A lot of clueless newbies probably just don’t know any better, and they think the little tweak they gave the cliché transformed it into something new and wonderful. And since a lot of newbs get all or most of their SFnal knowledge from movies and TV, they really have no idea that the stories they’re writing have been done a million times already.
However, established pros—who know better—often cannot resist the lure of the cliché reinvention story either, and I think this is for the same reason that Mr. Scalzi wanted to focus this issue on this subject: Because everyone says you’re not supposed to.
Pros (and some novices too, I imagine) take that sort of thing as a challenge, which is all fine and good, but how receptive would you be to Yet Another Genie Story after reading several dozen (or hundred, or thousand) stories like “Deaf, Dumb, and Blind”?
But having said all that, despite all the negatives these kind of stories have going against them, every once and a while, someone manages to write a good one. So now that I’ve thoroughly bashed cliché-based stories, let me point you to some recent examples of good ones.
- “The Five Cigars of Abu Ali” by Eric Schaller (genie of the lamp)
- “Non-Disclosure Agreement” by Scott Westerfeld (deal-with-the-devil)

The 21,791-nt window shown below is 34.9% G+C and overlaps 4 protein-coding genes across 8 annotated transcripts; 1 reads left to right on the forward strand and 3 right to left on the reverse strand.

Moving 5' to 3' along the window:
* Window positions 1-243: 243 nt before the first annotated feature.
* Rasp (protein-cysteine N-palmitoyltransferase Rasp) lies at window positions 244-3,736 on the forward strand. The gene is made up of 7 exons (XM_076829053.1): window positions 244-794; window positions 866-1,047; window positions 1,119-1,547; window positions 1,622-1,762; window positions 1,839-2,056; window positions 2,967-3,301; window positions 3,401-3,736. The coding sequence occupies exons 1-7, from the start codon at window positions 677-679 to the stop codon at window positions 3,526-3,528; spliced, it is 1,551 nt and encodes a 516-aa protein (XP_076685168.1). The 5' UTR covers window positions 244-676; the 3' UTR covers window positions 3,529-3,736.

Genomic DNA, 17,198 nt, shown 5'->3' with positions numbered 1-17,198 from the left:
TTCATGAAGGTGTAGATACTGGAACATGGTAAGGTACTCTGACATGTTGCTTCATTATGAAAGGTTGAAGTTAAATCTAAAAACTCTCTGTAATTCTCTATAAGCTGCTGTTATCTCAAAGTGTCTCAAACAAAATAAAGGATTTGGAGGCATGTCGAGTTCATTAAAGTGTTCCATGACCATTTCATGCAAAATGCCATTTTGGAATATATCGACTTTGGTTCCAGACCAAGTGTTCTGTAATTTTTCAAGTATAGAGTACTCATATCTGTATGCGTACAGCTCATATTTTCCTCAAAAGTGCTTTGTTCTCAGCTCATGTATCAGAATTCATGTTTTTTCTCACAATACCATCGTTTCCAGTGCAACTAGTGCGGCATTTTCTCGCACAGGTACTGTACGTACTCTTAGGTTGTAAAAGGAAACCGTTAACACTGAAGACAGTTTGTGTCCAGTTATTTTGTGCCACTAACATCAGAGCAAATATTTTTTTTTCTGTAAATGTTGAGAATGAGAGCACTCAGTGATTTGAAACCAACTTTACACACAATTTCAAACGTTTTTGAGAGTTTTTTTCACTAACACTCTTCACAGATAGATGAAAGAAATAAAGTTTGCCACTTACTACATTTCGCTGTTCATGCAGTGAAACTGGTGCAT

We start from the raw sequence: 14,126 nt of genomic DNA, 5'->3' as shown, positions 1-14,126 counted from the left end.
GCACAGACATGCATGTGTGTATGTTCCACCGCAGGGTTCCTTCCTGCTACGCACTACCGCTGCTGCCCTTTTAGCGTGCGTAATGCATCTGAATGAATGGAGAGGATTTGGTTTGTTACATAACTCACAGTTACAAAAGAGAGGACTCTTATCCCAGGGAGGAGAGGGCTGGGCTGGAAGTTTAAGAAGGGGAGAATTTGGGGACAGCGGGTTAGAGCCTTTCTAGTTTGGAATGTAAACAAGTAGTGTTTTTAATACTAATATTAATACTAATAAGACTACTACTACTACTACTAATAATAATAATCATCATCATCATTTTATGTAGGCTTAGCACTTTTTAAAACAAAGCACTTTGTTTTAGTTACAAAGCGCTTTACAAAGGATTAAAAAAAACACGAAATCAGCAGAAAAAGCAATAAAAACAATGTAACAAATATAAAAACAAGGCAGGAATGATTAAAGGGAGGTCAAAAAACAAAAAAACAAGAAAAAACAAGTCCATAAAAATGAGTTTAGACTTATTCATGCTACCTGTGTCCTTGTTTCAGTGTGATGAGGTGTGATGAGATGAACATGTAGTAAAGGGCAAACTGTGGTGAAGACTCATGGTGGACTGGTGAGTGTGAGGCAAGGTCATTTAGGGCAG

- “The Revivalist” by Albert Cowdrey (Rip Van Winkle)
- “Refried Clichés: A Five-Course Meal” by Mike Shultz (mocking clichés)
- “Undone” by James Patrick Kelly (Adam & Eve)
- “Born-Again” by K.D. Wentworth (Jesus clones)
- “Suicide Coast” by M. John Harrison (virtual reality)
Those are just a few that came readily to mind; there are others out there if you really look. And aside from these gems, I’m sure this issue is full of ’em.
But. I’m guessing many stories submitted for publication in this issue will have been rejected. There’s only so much room, after all, and I’m sure Mr. Scalzi has impeccable taste (he did invite me to write an article, didn’t he?). Which means those cast-offs will be coming soon to a slush pile near me.
Nooooooooooooooooooo! Oh god, let this all have been a terrible, terrible dream!
[This article originally appeared in Subterranean Magazine, guest-edited by John Scalzi]